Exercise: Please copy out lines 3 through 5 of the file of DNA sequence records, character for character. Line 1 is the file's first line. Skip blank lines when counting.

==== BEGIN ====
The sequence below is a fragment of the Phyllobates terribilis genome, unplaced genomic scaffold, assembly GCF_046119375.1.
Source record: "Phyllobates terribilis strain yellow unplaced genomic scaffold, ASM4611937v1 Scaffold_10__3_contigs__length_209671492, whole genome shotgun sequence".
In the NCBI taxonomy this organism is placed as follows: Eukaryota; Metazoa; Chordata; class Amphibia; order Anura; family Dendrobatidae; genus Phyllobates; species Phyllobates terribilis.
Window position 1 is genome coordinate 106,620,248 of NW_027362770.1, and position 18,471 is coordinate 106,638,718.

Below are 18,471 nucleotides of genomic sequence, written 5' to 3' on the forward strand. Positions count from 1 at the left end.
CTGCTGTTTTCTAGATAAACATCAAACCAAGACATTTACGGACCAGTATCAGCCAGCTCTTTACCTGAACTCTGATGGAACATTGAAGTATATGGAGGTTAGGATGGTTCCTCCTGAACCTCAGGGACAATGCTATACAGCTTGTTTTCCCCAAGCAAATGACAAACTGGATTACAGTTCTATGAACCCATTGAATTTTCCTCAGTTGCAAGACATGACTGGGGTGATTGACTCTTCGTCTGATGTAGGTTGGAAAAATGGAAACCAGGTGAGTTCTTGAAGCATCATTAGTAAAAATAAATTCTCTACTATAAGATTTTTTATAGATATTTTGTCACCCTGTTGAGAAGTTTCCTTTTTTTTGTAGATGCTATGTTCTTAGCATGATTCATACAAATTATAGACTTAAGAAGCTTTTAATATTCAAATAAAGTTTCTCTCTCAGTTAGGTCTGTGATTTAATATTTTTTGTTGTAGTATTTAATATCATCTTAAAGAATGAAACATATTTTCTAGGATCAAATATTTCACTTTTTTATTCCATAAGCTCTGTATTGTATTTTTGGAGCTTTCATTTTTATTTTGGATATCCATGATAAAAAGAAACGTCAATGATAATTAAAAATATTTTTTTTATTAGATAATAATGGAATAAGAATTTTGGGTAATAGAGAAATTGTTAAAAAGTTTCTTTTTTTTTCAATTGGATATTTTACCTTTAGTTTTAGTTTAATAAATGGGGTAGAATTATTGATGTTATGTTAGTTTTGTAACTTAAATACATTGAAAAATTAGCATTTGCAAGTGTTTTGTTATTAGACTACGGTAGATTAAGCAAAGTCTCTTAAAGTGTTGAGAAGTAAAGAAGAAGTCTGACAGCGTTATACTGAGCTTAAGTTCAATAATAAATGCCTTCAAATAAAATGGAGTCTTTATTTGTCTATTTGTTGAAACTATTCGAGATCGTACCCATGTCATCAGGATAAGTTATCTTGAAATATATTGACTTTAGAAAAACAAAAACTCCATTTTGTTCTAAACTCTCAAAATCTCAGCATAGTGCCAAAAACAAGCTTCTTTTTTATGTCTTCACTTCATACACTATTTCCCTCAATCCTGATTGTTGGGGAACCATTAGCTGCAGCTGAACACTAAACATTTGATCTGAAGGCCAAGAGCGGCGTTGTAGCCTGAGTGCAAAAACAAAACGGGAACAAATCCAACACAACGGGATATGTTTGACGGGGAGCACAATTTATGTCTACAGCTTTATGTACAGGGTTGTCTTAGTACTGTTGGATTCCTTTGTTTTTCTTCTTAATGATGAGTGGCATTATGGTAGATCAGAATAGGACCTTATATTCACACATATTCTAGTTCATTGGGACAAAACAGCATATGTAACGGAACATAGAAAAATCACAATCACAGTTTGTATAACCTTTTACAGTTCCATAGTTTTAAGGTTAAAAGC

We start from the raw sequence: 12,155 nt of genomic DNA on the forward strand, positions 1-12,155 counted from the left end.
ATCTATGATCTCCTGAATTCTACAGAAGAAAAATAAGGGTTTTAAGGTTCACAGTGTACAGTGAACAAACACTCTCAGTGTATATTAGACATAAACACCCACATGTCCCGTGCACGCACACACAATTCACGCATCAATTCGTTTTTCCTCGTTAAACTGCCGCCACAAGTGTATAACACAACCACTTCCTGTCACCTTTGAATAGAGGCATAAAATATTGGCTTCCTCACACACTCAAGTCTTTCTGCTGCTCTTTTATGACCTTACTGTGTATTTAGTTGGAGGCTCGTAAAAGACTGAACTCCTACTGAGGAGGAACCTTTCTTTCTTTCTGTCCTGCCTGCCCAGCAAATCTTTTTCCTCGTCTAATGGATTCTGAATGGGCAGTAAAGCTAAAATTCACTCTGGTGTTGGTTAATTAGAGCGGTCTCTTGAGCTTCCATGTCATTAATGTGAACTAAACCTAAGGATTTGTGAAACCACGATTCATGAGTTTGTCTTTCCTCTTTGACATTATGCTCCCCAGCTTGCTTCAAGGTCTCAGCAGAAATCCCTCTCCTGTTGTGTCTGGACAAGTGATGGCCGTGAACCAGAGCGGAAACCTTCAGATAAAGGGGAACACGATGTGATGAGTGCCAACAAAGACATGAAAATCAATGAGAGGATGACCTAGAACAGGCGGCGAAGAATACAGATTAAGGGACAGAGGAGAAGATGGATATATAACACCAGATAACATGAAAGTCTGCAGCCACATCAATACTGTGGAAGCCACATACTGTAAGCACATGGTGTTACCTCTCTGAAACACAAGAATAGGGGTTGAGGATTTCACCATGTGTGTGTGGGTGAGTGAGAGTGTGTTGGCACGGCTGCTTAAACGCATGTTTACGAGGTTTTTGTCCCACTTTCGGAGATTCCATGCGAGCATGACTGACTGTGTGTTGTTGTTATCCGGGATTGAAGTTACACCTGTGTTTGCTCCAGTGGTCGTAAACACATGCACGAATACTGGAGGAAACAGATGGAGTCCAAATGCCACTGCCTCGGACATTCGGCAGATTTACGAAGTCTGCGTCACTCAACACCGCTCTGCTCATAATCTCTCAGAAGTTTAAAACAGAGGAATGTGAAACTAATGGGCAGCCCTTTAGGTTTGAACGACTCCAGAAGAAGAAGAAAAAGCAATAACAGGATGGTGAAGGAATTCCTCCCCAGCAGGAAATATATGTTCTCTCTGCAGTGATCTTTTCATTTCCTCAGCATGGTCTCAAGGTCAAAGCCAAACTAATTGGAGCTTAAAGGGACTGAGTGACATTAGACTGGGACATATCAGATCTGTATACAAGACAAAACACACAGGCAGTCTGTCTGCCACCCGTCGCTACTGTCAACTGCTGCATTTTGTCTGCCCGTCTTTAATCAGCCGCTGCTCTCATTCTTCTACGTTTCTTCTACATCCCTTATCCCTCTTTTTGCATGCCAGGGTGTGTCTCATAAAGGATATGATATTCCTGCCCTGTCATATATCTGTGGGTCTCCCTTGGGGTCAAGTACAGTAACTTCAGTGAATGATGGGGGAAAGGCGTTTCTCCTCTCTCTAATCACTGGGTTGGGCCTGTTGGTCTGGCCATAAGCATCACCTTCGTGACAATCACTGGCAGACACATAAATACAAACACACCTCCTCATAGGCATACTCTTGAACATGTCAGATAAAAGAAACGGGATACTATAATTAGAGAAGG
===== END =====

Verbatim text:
In the NCBI taxonomy this organism is placed as follows: Eukaryota; Metazoa; Chordata; class Amphibia; order Anura; family Dendrobatidae; genus Phyllobates; species Phyllobates terribilis.
Window position 1 is genome coordinate 106,620,248 of NW_027362770.1, and position 18,471 is coordinate 106,638,718.

Below are 18,471 nucleotides of genomic sequence, written 5' to 3' on the forward strand. Positions count from 1 at the left end.